Oracle Corporation ($59.9|0.35%), the infamous database company that keeps surprising the world with its outspoken CEO and ore recently, the acquisition of TikTok, a Chinese social networking service that has gained tremendous popularity since its inception four years ago. With ongoing battles with its customers and delayed entry to the cloud computing business, will the company manage to readjust itself to the new realities of the tech world?
Covid pandemic affected most of the companies around the world. Some came out as winners, while others continue to struggle with no positive prospects ahead. Oracle, on the other hand, was mostly unaffected. However, it has also failed to gain momentum, as some other technology company managed to do. Three months ended August 31, 2020, the company recorded the payments of $9.367 billion vs $9.218 Billion same period last year.
Category breakdown shows that hardware sales slightly declined ($814 Million in 2019 vs $815 in 2020). Services revenue was reduced by $60 million, from $786 to $720. Revenue from Cloud license and on-premises licences grew by 9% from $812 million to $886 million.
The company has been late to join the cloud computing race and has been lagging market leaders, such as Amazon or Microsoft ever since. Oracle’s reporting of revenues isn’t transparent enough, as it doesn’t fully break down the income from its largest part of the business- on-premises database solutions and much smaller division- cloud services.
Oracle always had a reputation for its heavy-handed sales tactics and even heavier handling of its existing customers, where complex licence agreements are often used to extract additional revenue. The standings are unlikely to change any time soon, as even the CEO, Larry Ellison, openly mocks his largest clients for their attempts to move away from Oracle’s database solutions.
Poor relationships with clients don’t come without consequences. While Oracle’s database solutions are indeed compelling and a lot of critical infrastructures is built on it, some companies make it their mission to break away from Oracle.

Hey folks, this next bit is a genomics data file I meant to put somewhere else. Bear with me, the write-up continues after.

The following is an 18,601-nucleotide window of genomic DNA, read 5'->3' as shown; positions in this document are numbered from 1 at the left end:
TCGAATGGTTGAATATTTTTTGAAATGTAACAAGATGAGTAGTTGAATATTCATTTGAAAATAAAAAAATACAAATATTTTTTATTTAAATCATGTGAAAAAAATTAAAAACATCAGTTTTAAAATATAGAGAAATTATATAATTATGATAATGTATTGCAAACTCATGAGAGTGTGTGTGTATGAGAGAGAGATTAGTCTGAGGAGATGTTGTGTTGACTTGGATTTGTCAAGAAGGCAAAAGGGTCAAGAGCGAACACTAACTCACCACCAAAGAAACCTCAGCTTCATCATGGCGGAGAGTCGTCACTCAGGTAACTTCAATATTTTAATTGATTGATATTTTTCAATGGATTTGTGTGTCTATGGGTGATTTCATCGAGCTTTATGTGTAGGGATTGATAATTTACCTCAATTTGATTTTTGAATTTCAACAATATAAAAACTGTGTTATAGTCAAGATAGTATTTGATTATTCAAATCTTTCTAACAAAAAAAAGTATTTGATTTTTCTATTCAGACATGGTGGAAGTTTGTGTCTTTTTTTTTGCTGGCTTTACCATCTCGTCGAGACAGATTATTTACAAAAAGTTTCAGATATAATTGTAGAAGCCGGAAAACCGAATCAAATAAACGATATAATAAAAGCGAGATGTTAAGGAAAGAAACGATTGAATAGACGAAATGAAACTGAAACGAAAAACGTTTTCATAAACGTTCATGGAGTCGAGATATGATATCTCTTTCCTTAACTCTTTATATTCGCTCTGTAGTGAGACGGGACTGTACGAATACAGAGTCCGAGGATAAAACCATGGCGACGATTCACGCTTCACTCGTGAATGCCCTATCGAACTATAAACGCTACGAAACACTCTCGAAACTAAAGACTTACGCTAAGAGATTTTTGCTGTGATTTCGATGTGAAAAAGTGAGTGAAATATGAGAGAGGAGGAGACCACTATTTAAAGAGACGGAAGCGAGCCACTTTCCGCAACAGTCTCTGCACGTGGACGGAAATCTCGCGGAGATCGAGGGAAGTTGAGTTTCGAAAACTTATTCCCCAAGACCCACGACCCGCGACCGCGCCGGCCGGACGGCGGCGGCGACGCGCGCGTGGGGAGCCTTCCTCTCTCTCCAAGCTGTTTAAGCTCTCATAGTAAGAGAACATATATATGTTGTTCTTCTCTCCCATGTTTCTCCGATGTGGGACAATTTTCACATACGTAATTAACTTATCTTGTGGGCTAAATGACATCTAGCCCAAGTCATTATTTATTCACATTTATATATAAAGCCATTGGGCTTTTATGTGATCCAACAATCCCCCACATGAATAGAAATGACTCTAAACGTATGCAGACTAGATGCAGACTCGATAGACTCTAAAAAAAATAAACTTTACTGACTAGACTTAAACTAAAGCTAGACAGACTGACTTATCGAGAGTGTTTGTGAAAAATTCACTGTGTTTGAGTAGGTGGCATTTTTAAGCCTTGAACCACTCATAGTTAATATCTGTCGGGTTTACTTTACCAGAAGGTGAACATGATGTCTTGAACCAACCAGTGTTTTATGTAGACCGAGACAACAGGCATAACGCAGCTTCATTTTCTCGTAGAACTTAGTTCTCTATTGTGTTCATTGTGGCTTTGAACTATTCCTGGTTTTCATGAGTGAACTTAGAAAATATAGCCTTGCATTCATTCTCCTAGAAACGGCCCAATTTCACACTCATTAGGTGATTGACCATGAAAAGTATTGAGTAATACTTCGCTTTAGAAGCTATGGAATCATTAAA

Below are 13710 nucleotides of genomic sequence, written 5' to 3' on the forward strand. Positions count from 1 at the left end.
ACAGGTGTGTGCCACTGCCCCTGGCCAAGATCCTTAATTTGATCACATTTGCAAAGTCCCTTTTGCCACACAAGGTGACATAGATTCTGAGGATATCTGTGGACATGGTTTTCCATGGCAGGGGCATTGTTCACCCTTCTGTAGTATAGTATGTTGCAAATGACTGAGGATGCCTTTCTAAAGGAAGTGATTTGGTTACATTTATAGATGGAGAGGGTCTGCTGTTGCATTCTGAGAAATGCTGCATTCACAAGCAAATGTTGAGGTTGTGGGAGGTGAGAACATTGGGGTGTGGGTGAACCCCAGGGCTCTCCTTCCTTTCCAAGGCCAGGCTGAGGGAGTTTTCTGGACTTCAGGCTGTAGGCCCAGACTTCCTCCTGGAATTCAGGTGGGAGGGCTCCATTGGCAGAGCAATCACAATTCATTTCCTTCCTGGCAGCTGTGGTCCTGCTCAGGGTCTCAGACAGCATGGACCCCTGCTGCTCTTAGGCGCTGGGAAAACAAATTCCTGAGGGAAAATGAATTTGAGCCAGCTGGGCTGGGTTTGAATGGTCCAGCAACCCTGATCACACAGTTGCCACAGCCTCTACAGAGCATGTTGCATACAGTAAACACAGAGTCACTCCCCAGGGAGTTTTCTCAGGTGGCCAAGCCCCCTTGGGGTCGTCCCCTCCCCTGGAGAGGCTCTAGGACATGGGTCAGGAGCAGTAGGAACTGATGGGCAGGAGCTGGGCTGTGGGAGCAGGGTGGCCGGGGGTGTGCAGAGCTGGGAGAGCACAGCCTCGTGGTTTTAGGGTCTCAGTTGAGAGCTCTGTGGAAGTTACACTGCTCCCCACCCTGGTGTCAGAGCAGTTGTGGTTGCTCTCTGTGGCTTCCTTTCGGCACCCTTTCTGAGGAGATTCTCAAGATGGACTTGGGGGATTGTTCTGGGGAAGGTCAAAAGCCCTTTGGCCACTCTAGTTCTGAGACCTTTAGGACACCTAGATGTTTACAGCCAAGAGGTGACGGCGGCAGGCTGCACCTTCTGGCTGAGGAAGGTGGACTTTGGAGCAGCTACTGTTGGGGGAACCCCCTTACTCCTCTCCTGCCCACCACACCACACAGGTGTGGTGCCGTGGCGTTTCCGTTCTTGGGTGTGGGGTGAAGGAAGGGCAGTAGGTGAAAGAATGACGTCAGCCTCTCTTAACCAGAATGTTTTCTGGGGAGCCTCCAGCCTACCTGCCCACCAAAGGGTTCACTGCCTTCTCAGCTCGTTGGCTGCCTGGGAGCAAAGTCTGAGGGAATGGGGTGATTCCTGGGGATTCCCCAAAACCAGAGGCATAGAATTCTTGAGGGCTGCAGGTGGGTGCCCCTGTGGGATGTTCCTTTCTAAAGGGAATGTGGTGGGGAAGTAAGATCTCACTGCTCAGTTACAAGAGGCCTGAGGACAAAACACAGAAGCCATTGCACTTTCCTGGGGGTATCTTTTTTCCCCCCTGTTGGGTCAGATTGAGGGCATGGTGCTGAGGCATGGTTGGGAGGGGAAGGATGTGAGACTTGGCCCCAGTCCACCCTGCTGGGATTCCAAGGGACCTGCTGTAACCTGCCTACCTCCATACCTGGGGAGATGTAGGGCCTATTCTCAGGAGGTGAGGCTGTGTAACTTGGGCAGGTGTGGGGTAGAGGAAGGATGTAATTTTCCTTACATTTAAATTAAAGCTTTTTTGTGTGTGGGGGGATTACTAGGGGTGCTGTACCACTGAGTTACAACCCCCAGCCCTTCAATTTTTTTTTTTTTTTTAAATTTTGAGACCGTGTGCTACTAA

It’s far from easy, however. Database migrations are expensive, risky, and ultimately must be worth it at the end of the journey. Until recently, Oracle hasn’t had any significant competitors in its class. However, the rapid rise of cloud computing and shift from on-premises solutions have changed the technological landscape Oracle operates in.
The company is most likely will continue seeing some growth in its CRM and Cloud solution categories. However longer-term prospects aren’t that bright. While slowly, even its largest clients continue to migrate to the cloud and often choose anything but Oracle’s products.
Recent Tik Tok deal raises more questions than answers it could provide. The company has almost no experience developing or even managing social media platforms, where the industry is paved with corpses of hundreds of failed companies because the management was unable to understand what the customers need or want.
The company’s prospects don’t look as bright as its CEO often likes to paint. It still has an extremely steep mountain to climb if it at least wants to catch up with Amazon, Microsoft, and Google on cloud computing. The recent TikTok is also a huge battle and yet to be seen how the company will manage it.
Disclaimer: I have no positions in any of the stocks mentioned. I wrote this article myself, and it expresses my own opinions. I have no business relationship with any company whose stock is mentioned in this article. All information should be independently verified and should not be relied upon for purposes of transacting securities or other investments. See terms for more info.